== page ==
Slate’s Culture Gabfest on the ABC drama Scandal, Luke Barr’s new culinary history Provence 1970, and the end of Blockbuster.

What Makes Scandal So Addictive?

What Makes Scandal So Addictive?

Slate's weekly roundtable.
Nov. 13 2013 11:43 AM

The Culture Gabfest “Ambivalent Elegy” Edition

Slate’s Culture Gabfest on Scandal, Luke Barr’s new book Provence 1970, and the end of Blockbuster.

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On this week’s episode, the critics discuss Scandal, the ABC political drama starring Kerry Washington as a fast-talking beltway “fixer.” With critic June Thomas, they consider the show’s color-blind casting and unprecedented use of social media to live-tweet its broadcasts, which have led some to consider it the future of network TV. Next, the critics welcome Luke Barr to discuss his new culinary history Provence 1970.  The book recounts the fateful meeting of six titans of American cuisine in Southern France, a coincidental encounter that inspired an American food revolution. And finally, the gabbers share an ambivalent nostalgia for Blockbuster, which closed its remaining stores this week. Where did all the geeky store clerks go? And what will we do without them?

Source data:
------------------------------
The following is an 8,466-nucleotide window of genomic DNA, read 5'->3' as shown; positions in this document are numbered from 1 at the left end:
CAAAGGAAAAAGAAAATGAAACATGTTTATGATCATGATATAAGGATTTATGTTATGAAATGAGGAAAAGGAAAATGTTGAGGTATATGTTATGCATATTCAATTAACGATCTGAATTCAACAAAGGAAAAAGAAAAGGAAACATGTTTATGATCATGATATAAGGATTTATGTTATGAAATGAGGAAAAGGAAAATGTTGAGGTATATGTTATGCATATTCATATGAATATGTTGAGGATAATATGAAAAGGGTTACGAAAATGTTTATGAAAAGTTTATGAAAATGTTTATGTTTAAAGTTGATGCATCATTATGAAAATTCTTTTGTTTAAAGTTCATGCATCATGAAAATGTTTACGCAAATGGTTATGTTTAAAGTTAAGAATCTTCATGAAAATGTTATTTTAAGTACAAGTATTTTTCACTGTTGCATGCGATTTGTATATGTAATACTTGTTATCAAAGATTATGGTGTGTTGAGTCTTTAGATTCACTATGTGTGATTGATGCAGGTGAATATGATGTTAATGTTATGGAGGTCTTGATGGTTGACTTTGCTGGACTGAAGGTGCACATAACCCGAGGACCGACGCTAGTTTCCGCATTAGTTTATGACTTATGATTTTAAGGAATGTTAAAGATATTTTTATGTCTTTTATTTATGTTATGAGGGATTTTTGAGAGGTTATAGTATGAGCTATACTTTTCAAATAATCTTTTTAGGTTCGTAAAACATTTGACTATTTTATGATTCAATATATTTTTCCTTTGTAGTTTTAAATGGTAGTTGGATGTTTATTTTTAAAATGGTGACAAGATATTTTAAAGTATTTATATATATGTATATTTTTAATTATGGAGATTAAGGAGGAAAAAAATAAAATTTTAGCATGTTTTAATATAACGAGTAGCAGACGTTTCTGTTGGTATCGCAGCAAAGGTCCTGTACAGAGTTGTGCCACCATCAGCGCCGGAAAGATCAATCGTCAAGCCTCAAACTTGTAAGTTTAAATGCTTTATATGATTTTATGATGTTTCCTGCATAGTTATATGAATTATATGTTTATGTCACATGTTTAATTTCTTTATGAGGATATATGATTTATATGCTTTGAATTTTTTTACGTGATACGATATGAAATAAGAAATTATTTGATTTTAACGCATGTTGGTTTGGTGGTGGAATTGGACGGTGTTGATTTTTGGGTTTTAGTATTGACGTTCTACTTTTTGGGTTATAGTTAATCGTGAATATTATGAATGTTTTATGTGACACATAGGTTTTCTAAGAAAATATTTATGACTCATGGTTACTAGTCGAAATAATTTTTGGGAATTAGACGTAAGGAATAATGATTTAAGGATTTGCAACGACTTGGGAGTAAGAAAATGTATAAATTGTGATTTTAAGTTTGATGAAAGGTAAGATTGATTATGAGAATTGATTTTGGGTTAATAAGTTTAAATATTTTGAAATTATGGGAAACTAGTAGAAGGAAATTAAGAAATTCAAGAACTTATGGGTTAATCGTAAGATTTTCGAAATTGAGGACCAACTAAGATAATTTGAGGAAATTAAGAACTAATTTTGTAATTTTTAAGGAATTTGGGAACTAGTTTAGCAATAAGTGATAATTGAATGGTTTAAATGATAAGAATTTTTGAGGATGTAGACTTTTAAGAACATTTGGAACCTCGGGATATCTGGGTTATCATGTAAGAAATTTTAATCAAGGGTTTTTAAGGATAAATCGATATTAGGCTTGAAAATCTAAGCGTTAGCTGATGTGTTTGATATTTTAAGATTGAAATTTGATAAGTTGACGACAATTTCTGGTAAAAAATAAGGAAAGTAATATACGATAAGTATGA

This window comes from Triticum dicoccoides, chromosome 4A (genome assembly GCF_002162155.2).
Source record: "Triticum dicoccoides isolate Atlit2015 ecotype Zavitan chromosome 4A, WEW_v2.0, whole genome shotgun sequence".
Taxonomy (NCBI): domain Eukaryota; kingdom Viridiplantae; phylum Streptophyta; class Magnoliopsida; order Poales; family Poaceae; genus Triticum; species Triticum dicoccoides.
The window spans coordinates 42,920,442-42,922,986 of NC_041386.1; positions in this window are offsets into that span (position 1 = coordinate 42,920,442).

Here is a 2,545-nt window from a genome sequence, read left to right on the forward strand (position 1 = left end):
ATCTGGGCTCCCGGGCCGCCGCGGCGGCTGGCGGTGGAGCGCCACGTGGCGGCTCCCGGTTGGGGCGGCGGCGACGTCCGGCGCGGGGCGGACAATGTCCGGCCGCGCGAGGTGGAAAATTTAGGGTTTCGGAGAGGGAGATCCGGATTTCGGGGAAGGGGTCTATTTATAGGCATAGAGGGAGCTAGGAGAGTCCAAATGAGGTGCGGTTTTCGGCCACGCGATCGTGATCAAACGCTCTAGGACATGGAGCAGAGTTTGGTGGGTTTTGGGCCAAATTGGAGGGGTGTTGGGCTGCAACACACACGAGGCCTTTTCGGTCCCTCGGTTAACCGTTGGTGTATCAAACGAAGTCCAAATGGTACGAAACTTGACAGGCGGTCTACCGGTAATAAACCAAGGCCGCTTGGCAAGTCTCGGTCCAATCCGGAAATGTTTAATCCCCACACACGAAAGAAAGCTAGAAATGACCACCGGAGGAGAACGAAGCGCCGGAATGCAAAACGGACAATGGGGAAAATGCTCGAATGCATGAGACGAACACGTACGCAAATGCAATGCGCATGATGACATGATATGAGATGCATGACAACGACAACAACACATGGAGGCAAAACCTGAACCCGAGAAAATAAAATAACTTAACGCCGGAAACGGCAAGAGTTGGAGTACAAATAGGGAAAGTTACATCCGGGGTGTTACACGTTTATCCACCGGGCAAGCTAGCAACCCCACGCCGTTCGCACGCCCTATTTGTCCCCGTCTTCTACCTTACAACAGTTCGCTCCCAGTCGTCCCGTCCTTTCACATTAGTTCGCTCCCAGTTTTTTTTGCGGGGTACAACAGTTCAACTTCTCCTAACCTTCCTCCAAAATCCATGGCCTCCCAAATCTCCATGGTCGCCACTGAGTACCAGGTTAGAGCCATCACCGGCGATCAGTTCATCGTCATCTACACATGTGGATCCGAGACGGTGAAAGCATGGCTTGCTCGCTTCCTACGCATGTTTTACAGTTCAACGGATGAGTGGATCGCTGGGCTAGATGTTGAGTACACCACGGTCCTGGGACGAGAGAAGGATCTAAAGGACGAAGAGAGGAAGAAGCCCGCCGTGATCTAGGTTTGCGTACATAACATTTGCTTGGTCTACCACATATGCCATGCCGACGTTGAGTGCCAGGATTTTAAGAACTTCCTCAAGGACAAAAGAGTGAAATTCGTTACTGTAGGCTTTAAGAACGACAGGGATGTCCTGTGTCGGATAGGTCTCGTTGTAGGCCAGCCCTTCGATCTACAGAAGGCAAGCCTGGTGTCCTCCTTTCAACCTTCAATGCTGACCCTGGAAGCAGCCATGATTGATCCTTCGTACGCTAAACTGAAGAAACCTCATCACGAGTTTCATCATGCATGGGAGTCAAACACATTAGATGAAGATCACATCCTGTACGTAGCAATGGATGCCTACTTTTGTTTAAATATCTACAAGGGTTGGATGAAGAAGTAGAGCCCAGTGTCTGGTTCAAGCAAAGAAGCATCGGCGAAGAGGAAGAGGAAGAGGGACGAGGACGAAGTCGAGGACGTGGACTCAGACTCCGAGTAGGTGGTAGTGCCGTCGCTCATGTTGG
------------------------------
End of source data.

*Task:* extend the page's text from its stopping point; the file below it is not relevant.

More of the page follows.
Links to some of the things we discussed this week follow:


Dana: The Prowl, a social media site that allows you to crowd-source your online shopping and find, among other things, “the perfect turtleneck.”


Julia: Happy Donuts, a 24-hour donut shop in San Francisco’s Noe Valley with unexpectedly “puffy and yeasty” artisanal offerings.

Steve: American Jazz pianist Marian McPartland and her NPR program Marian McPartland’s Piano Jazz, which remains the longest-running cultural program in NPR’s history.

Outro: “For All We Know,” sung by Shirley Horn on Marian McPartland’s Piano Jazz

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Stephen Metcalf is Slate’s critic at large. He is working on a book about the 1980s.

Dana Stevens is Slate’s movie critic.

Julia Turner, the former editor in chief of Slate, is a regular on Slate’s Culture Gabfest podcast.